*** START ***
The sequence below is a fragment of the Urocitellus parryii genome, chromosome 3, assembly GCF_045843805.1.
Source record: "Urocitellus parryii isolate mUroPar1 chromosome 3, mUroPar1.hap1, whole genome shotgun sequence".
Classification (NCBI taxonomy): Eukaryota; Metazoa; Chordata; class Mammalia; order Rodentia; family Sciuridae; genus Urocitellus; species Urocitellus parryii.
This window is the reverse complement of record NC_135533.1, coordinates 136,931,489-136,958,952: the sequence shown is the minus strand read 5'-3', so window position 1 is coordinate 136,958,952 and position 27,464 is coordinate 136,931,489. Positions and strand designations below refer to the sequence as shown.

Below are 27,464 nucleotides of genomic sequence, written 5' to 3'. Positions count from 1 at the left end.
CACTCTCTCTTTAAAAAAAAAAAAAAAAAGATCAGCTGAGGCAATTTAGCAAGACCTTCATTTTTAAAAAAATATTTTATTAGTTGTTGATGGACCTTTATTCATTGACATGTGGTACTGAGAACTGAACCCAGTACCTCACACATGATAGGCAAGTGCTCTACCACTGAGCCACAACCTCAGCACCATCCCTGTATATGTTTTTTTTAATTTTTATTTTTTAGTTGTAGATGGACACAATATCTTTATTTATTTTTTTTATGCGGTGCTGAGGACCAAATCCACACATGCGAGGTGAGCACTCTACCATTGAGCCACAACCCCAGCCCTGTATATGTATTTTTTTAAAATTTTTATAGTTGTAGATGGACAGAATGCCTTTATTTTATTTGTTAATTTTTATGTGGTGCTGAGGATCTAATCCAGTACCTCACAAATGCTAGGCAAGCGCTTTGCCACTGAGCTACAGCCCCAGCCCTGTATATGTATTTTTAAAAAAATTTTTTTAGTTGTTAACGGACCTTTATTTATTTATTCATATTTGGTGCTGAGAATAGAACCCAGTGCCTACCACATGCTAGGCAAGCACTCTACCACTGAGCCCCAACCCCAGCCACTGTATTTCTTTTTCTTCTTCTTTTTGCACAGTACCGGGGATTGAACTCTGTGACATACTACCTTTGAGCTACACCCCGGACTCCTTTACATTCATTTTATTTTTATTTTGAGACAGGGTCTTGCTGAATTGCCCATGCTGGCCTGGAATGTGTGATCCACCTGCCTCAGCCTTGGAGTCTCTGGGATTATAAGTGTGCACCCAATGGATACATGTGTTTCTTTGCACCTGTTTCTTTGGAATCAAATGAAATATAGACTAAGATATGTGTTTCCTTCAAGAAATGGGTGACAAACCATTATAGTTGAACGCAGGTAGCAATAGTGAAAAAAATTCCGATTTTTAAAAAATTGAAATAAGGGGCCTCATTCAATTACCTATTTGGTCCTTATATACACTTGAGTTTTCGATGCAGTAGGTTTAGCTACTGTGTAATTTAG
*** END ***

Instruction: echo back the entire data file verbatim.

The sequence below is a fragment of the Urocitellus parryii genome, chromosome 3, assembly GCF_045843805.1.
Source record: "Urocitellus parryii isolate mUroPar1 chromosome 3, mUroPar1.hap1, whole genome shotgun sequence".
Classification (NCBI taxonomy): Eukaryota; Metazoa; Chordata; class Mammalia; order Rodentia; family Sciuridae; genus Urocitellus; species Urocitellus parryii.
This window is the reverse complement of record NC_135533.1, coordinates 136,931,489-136,958,952: the sequence shown is the minus strand read 5'-3', so window position 1 is coordinate 136,958,952 and position 27,464 is coordinate 136,931,489. Positions and strand designations below refer to the sequence as shown.

Below are 27,464 nucleotides of genomic sequence, written 5' to 3'. Positions count from 1 at the left end.
CACTCTCTCTTTAAAAAAAAAAAAAAAAAGATCAGCTGAGGCAATTTAGCAAGACCTTCATTTTTAAAAAAATATTTTATTAGTTGTTGATGGACCTTTATTCATTGACATGTGGTACTGAGAACTGAACCCAGTACCTCACACATGATAGGCAAGTGCTCTACCACTGAGCCACAACCTCAGCACCATCCCTGTATATGTTTTTTTTAATTTTTATTTTTTAGTTGTAGATGGACACAATATCTTTATTTATTTTTTTTATGCGGTGCTGAGGACCAAATCCACACATGCGAGGTGAGCACTCTACCATTGAGCCACAACCCCAGCCCTGTATATGTATTTTTTTAAAATTTTTATAGTTGTAGATGGACAGAATGCCTTTATTTTATTTGTTAATTTTTATGTGGTGCTGAGGATCTAATCCAGTACCTCACAAATGCTAGGCAAGCGCTTTGCCACTGAGCTACAGCCCCAGCCCTGTATATGTATTTTTAAAAAAATTTTTTTAGTTGTTAACGGACCTTTATTTATTTATTCATATTTGGTGCTGAGAATAGAACCCAGTGCCTACCACATGCTAGGCAAGCACTCTACCACTGAGCCCCAACCCCAGCCACTGTATTTCTTTTTCTTCTTCTTTTTGCACAGTACCGGGGATTGAACTCTGTGACATACTACCTTTGAGCTACACCCCGGACTCCTTTACATTCATTTTATTTTTATTTTGAGACAGGGTCTTGCTGAATTGCCCATGCTGGCCTGGAATGTGTGATCCACCTGCCTCAGCCTTGGAGTCTCTGGGATTATAAGTGTGCACCCAATGGATACATGTGTTTCTTTGCACCTGTTTCTTTGGAATCAAATGAAATATAGACTAAGATATGTGTTTCCTTCAAGAAATGGGTGACAAACCATTATAGTTGAACGCAGGTAGCAATAGTGAAAAAAATTCCGATTTTTAAAAAATTGAAATAAGGGGCCTCATTCAATTACCTATTTGGTCCTTATATACACTTGAGTTTTCGATGCAGTAGGTTTAGCTACTGTGTAATTTAG